Since I’ve been home, I have carried the new used book on the train with me to read on my way to work. I have read it before sleep at night, and last night, when my neighbors were having a loud, outdoor party until two in the morning because it was a remarkable 50 degrees in January in Chicago, I turned the light on and read some more to quiet my mind.
The reader has gone unused for its primary purpose.
I know this will change. I am a person who takes a while to get used to things. (Whenever Microsoft Word changes its formats or tool bar it sends me into a frothy tizzy.) But I do adapt. Eventually. I have a cell phone, use the internet, tweet, make friends on Facebook. We got rid of our landline, watch movies instantly, bank on-line. I will—soon enough—read books on my reader, even when I am not traveling. But I will also continue to buy new and used books I can hold in my hands and can flip forward or backward in, can literally turn down the corners of the pages in.
But for now I have been thinking about the book I have read on it and how that title (I call it this because that is what this publication is, a title, not a literal book) seems appropriate for an e-reader. The device to me seems to be like what I said about the collection: it is striving to be something else, something more, but usually not quite getting there. It, too, is not unpleasant and is rather entertaining. The reader is a little showy. A little heavy on the gimmick.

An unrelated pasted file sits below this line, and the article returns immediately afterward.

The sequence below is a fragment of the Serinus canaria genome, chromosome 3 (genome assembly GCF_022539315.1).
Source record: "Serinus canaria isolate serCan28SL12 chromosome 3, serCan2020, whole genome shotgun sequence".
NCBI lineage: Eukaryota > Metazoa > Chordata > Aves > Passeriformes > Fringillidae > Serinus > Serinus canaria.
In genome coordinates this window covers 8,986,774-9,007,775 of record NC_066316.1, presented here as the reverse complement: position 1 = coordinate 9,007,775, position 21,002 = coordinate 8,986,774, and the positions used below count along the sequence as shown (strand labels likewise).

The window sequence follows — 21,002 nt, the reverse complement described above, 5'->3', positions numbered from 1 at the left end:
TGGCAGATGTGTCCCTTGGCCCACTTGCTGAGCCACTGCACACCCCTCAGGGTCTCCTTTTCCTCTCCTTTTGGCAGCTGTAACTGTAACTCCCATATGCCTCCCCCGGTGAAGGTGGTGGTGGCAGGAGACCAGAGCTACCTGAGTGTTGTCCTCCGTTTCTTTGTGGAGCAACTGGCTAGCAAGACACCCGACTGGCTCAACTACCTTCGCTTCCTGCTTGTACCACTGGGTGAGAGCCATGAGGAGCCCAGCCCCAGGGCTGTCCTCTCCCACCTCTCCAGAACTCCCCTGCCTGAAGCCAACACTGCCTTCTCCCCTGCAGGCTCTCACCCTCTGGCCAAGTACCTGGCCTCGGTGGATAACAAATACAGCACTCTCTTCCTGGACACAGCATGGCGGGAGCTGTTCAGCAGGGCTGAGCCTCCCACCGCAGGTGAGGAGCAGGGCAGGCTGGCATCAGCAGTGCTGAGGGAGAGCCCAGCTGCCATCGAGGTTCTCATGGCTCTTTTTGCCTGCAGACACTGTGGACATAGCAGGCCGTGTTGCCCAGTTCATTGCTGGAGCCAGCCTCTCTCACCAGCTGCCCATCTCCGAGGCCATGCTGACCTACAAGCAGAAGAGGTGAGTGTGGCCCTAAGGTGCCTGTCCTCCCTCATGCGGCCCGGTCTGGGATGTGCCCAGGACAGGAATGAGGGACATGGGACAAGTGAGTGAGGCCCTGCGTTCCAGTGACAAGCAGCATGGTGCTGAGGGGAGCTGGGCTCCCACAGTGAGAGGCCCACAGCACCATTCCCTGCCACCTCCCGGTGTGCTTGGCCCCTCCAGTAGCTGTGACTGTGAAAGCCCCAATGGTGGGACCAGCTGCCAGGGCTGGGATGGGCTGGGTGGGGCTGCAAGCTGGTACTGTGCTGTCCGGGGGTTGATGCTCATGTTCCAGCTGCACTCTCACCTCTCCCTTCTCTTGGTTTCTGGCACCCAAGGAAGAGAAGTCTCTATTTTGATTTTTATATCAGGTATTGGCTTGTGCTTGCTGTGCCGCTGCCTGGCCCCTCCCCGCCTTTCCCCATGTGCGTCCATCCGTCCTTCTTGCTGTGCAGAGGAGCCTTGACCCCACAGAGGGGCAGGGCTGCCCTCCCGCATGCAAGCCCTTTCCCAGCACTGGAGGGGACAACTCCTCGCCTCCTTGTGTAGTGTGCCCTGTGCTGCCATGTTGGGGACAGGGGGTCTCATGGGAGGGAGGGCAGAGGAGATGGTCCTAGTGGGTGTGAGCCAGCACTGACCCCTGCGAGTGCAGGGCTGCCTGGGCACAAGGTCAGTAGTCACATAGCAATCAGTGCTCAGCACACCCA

As I get used to it, though, (and particularly when I buy it its beautiful new leather cover!), I know I will grow more fond of it. It will become its own thing, not just a substitute for something else.
I felt something like this when we got our new cats (Pablo and Enrique) after my dear companion Rafiki died. These cats were nice, fun to watch, but I would never love them as much as I did Rafiki. Now however, ten years later, I love them fiercely, achingly, and differently to the way I loved Rafiki. No more, no less, just differently.
It’s like veggie burgers. People who are meat eaters find veggie burgers ridiculous; they taste nothing like real burgers. Of course not; they are not real burgers. Yet for me (a vegetarian with the occasional fish consumption) veggie burgers are marvelous. They are not hamburgers, and I am glad for that. I don’t want them to be hamburgers. As I will often want specific books to be books, and other titles to be read on my reader. And more than likely, I will keep two libraries (one physical, the other cyber) with many of the same books and shared titles. Eventually (and I plan to say this during my part in the cocktail party debates) I will come to love my reader in a way that’s similar but slightly different to the way I love my books.
No more, no less. Just differently.
→Thanks again for reading. On whatever platform you do so. And Happy New Year! -PMc←